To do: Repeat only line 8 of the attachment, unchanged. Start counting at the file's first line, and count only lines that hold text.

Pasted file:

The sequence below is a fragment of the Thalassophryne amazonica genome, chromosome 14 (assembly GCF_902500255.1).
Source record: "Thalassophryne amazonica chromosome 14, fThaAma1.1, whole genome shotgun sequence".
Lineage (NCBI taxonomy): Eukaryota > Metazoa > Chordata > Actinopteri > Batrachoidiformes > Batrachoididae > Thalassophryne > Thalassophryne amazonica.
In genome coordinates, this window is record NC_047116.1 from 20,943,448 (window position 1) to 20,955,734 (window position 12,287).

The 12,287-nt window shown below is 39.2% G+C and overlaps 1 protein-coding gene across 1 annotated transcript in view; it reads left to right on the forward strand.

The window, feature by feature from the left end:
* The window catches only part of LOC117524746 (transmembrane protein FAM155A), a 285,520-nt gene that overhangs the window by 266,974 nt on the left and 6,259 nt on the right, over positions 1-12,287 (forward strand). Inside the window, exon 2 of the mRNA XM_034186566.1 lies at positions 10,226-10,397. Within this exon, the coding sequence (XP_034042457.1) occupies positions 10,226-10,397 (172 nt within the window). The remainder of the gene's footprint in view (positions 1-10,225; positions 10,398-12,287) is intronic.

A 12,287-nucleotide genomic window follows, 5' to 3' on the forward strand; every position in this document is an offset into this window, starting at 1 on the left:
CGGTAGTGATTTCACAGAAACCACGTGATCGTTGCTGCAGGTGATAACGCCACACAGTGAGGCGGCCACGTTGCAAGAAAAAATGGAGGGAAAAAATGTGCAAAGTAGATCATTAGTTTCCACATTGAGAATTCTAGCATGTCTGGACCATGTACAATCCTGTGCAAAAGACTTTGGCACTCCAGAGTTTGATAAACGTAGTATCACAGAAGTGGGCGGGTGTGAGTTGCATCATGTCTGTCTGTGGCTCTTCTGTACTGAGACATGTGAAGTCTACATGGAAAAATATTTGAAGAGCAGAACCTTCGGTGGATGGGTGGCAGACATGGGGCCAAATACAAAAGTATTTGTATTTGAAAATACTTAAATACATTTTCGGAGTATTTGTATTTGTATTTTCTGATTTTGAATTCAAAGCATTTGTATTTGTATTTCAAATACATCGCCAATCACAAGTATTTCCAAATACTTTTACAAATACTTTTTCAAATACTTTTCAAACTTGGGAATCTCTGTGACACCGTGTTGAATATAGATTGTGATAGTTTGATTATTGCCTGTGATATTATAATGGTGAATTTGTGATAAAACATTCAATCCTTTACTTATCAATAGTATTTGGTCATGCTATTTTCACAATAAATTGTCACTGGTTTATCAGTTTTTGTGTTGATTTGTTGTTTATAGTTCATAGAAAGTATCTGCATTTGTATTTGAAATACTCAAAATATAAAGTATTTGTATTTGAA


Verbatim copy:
A 12,287-nucleotide genomic window follows, 5' to 3' on the forward strand; every position in this document is an offset into this window, starting at 1 on the left: